4. Herman Cain, former presidential candidateSource:Getty 4 of 59
5. Nick Cannon, entertainerSource:Getty 5 of 59
6. Ben Carson, former HUD SecretarySource:Getty 6 of 59
7. Dave Chappelle, comedianSource:Getty 7 of 59
8. Rep. Bonnie Watson ColemanSource:Getty 8 of 59
9. Manu Dibango, musicianSource:Getty 9 of 59
10. Dennis Dickson, NYPD employee10 of 59
11. Kevin Durant, NBA starSource:Getty 11 of 59
12. Larry Edgeworth12 of 59
13. Kenneth "Babyface" EdmondsSource:Getty 13 of 59
14. Idris and Sabrina Dhowre Elba14 of 59
15. Patrick Ewing, basketball legendSource:Getty 15 of 59
16. Ronald Fenty, Rihanna's dadSource:Getty 16 of 59
17. Vivica A. Fox, actressSource:Getty 17 of 59
18. Jimmy Glenn, legendary boxing trainerSource:Getty 18 of 59
19. Rudy Gobert19 of 59
20. Louis Gossett Jr., actor, philanthropistSource:Getty 20 of 59
21. Lee Green, former college hoops star21 of 59
22. Charles Gregory, Tyler Perry's makeup artrist22 of 59
23. Lewis Hamilton, Formula One driverSource:Getty 23 of 59
24. Samuel Hargress Jr., owner of legendary Harlem nightclub24 of 59
25. Conan Harris, Rep. Ayanna Pressley's husbandSource:Getty 25 of 59
26. Antoine Hodge, opera singerSource:GoFundMe 26 of 59
27. Mike Huckaby, techno music pioneer and DJ27 of 59
28. Callum Hudson-OdoiSource:Getty 28 of 59
29. DL Hughley, comedian29 of 59
30. Ahmed Ismail Hussein, Somali singer30 of 59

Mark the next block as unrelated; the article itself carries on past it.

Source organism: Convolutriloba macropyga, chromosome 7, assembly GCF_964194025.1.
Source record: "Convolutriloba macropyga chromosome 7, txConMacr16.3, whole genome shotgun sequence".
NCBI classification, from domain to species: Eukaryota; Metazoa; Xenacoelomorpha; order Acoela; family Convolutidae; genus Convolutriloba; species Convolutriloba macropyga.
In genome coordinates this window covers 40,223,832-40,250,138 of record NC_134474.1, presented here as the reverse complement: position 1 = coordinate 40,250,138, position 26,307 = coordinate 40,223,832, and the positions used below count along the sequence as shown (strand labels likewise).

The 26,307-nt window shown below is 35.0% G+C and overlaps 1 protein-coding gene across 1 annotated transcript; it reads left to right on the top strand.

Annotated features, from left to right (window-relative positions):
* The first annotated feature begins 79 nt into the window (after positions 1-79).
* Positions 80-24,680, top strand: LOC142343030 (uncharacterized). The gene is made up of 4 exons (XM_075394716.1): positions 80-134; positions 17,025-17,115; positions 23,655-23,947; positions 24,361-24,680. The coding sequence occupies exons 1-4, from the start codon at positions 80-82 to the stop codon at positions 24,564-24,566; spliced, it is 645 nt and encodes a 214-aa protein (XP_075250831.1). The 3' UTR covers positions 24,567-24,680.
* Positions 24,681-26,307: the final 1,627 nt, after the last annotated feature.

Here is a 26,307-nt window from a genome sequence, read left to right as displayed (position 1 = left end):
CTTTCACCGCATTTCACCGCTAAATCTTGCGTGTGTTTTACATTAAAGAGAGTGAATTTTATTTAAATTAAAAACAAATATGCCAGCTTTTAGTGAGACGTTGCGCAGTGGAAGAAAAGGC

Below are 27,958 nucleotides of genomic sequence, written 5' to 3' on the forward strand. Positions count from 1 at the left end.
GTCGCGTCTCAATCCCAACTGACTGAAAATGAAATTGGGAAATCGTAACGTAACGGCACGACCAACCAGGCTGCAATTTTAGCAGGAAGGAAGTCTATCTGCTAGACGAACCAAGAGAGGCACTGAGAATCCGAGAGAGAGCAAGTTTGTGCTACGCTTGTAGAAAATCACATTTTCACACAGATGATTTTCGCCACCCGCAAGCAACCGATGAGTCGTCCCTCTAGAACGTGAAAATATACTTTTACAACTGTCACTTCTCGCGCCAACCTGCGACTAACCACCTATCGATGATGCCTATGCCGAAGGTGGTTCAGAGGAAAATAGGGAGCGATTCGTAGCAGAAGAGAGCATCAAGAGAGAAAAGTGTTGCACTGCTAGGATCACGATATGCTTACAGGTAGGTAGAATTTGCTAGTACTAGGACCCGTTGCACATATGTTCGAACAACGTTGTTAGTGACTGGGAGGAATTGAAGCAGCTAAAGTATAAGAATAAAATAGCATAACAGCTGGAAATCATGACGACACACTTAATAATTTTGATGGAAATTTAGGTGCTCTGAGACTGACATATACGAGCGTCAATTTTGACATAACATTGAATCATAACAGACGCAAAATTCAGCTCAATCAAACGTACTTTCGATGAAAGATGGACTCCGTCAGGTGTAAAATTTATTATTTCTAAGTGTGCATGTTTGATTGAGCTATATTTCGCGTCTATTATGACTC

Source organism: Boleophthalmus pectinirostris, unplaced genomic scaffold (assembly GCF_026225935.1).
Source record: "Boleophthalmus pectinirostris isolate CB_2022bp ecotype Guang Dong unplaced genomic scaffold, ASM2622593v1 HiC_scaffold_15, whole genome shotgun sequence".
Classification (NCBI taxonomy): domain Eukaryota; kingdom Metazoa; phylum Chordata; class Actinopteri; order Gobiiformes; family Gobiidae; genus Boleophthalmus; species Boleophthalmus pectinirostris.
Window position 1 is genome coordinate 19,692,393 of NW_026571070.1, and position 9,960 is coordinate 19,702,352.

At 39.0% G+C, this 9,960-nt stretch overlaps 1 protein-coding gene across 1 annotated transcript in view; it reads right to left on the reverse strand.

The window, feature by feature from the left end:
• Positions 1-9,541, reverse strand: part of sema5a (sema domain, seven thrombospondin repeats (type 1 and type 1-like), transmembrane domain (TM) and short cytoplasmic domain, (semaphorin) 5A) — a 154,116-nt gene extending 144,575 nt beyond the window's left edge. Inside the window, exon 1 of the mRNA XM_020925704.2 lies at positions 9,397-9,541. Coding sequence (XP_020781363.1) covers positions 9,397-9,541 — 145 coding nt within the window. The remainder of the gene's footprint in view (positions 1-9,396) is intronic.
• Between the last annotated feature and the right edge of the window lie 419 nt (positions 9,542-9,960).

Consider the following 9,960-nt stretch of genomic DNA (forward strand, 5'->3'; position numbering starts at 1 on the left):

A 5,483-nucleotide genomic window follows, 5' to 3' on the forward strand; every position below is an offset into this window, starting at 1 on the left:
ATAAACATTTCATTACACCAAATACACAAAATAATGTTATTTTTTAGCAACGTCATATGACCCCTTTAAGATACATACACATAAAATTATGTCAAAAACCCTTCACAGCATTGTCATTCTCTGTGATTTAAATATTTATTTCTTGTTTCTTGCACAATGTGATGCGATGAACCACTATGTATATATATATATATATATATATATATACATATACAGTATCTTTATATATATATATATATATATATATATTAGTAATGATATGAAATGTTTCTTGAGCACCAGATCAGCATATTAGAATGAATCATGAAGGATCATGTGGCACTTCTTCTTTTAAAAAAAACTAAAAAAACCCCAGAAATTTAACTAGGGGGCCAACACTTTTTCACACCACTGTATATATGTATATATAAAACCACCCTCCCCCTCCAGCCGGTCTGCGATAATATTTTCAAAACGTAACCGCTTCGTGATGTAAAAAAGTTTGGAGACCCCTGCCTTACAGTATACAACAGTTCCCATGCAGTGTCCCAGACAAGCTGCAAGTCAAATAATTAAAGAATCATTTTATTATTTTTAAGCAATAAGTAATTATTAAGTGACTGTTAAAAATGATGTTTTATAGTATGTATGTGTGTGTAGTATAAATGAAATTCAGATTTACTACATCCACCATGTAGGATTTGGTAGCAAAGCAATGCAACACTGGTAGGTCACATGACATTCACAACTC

31. Wilson Roosevelt Jerman, former White House butler31 of 59
32. Dwayne "The Rock" Johnson, actor32 of 59
33. Brad "Scarface" JordanSource:Getty 33 of 59
34. DeAndre Jordan, NBA starSource:Getty 34 of 59
35. Tim Lester, NFL starSource:Getty 35 of 59
36. James Mahoney, pulmonologist36 of 59
37. Ellis Marsalis Jr., musicianSource:Getty 37 of 59
38. DeRay McKesson, activistSource:Getty 38 of 59
39. Von Miller, NFL starSource:Getty 39 of 59
40. Donovan Mitchell40 of 59
41. Wisconsin Rep. Rep. Gwen MooreSource:Getty 41 of 59
42. Lloyd Porter, small business owner in Brooklyn42 of 59
43. Charley Pride, country music legendSource:Getty 43 of 59
44. Biden Adviser, Rep. Cedric RichmondSource:Getty 44 of 59
45. Arnie Robinson Jr., Olympian45 of 59
46. Wallace RoneySource:Getty 46 of 59
47. Marcus Smart47 of 59
48. Shaka Smart, University Of Texas Men's Basketball CoachSource:Getty 48 of 59
49. Troy Sneed, gospel singerSource:Getty 49 of 59
50. Oliver "DJ Black N Mild" Stokes Jr.50 of 59
51. Michael Strahan, 'Good Morning America' host, former NFL starSource:Getty 51 of 59
52. Carole Sutton, actressSource:Getty 52 of 59
53. Jeffrey "DJ Jazzy Jeff" Townes53 of 59
54. Mike Tomlin, Pittsburgh Steelers head coachSource:Getty 54 of 59
55. Karl-Anthony Towns, NBA starSource:Getty 55 of 59
56. Jo Thompson, singerSource:Getty 56 of 59
57. Karl-Anthony Towns' parents, Jacqueline Cruz and Karl-Anthony Towns Sr.57 of 59
58. Juan Williams, Fox News HostSource:Getty 58 of 59
59. Randall Woodfin, Mayor of Birmingham, AlabamaSource:Getty 59 of 59
Rich White People Are Snatching Up Vaccines From Black And Brown Communities As Supplies Dry Up was originally published on newsone.com